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VACCINE

Denmark suspends use of AstraZeneca vaccine

Danish health authorities said Thursday they were temporarily suspending the use of AstraZeneca's Covid-19 vaccine as  a precaution after some patients developed blood clots since receiving the jab, one of whom died.

Denmark suspends use of AstraZeneca vaccine
Photo: Henry Nicholls/Reuters/Ritzau Scanpix

The move comes “following reports of serious cases of blood clots among people vaccinated with AstraZeneca’s Covid-19 vaccine”, the Danish Health Authority said in a statement. 

But it cautiously added that “it has not been determined, at the time being, that there is a link between the vaccine and the blood clots”.

Nevertheless the agency asked the regional authorities in charge of vaccine rollout to stop using the AstraZeneca jab until further notice.

It added that there was “good evidence the vaccine is both safe and effective” but that it would consult with the Danish medicines agency in two weeks.

“It is important to point out that we have not terminated the use of the AstraZeneca vaccine, we are just pausing its use,” Danish Health Authority director Soren Brostrøm said in the statement.

Denmark said one person had died after receiving the vaccine. The European Medicines Agency (EMA) has launched an investigation into that death.

“There is broad documentation proving that the vaccine is both safe and efficient. But both we and the Danish Medicines Agency must act on information about possible serious side effects, both in Denmark and in other European countries,” Brostrøm said.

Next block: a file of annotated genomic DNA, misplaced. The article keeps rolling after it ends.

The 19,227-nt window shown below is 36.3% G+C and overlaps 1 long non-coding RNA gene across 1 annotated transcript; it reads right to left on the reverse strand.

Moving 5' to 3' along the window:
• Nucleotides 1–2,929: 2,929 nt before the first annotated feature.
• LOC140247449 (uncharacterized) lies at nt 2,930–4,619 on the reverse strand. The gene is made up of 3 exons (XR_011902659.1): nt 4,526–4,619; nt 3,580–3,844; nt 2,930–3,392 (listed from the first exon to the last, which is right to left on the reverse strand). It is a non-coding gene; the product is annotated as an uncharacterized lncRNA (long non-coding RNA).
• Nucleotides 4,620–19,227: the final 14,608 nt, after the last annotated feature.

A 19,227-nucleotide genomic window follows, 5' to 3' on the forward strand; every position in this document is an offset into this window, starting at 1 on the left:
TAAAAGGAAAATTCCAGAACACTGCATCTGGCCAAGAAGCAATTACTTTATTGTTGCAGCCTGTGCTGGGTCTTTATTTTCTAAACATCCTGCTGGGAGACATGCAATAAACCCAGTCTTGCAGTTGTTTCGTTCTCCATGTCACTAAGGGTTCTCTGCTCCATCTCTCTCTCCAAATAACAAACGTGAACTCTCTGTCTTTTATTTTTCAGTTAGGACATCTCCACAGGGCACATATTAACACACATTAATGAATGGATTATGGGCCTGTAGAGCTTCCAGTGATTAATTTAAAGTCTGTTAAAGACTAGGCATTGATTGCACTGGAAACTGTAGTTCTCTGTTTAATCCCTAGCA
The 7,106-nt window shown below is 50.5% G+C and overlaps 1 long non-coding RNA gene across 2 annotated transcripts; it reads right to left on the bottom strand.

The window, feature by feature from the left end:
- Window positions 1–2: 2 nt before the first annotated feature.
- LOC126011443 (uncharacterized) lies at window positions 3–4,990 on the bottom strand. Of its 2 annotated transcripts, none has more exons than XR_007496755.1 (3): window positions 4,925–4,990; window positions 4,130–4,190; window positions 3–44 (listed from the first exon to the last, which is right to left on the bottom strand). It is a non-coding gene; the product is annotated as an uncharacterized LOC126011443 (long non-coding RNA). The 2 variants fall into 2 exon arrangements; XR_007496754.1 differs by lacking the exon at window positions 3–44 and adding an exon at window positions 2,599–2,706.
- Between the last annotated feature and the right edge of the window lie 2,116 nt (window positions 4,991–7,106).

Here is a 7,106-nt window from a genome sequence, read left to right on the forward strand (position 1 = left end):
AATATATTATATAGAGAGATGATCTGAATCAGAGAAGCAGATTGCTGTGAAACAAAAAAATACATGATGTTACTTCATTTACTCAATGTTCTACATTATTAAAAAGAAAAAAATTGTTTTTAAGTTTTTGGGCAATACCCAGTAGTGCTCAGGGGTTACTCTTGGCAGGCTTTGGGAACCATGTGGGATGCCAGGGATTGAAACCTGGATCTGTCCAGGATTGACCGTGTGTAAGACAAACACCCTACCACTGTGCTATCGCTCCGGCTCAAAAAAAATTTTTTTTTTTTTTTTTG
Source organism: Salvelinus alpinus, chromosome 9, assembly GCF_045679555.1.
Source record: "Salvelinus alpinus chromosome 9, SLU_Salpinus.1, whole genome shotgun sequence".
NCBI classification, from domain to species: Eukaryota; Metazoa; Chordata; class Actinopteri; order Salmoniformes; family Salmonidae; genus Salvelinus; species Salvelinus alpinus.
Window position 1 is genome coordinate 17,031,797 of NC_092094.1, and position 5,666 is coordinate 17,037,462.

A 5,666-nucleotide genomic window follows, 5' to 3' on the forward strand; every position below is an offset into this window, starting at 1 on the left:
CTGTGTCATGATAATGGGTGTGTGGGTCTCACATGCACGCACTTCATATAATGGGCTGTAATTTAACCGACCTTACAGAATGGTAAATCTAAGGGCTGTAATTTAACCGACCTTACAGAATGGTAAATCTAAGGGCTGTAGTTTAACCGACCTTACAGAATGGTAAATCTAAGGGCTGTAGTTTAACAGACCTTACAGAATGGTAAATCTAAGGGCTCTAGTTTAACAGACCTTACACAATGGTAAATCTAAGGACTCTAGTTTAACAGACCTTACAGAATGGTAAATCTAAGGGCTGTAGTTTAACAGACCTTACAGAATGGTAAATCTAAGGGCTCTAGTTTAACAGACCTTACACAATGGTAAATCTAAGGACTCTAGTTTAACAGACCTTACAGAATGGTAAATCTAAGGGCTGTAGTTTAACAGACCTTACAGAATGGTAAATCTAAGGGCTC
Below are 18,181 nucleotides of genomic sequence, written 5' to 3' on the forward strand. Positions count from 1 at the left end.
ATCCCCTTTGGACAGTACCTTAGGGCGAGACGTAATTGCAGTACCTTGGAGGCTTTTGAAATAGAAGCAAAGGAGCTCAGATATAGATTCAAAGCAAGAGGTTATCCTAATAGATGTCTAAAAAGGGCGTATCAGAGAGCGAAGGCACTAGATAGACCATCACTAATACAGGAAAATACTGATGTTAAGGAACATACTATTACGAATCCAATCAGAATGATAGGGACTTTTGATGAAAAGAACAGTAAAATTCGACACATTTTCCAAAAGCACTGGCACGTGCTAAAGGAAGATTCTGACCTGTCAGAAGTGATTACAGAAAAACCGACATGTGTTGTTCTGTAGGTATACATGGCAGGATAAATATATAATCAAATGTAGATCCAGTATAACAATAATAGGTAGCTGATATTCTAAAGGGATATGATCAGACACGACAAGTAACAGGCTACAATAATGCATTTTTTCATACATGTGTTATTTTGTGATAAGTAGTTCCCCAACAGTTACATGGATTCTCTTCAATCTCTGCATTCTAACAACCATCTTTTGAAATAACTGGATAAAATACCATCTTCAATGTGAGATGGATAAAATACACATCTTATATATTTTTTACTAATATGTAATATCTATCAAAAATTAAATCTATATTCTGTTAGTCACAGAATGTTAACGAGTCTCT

The suspension, which will be reviewed after two weeks, is expected to slowdown Denmark’s vaccination campaign.

Copenhagen now expects to have its entire adult population vaccinated by mid-August instead of early July, the health authority said.

Since inoculation campaigns began in earnest, isolated cases have been reported in some countries of people dying shortly after receiving a vaccine. None has been linked to the vaccine.

Authorities in Austria had stopped vaccinations with a batch of AstraZeneca’s inoculation against the coronavirus, after the nurse died and another became seriously ill after receiving their jabs.

She died as a result of severe coagulation disorders, an illness related to the blood’s ability to clot.

But Europe’s medicines watchdog EMA said on Wednesday that a preliminary probe showed that the batch of AstraZeneca vaccines used in Austria was not to blame for the death of a nurse.

 “This is a super-cautious approach based on some isolated reports in Europe,” said Stephen Evans, a professor of pharmacoepidemiology at the London School of Hygiene and Tropical Medicine.

“The risk and benefit balance is still very much in favour of the vaccine,” he said.

In a written comment provided to Danish news wire Ritzau, AstraZeneca said it did not want to comment on the individual cases but was aware that Denmark had temporarily halted use of the vaccine.

The company stressed patient safety is its highest priority.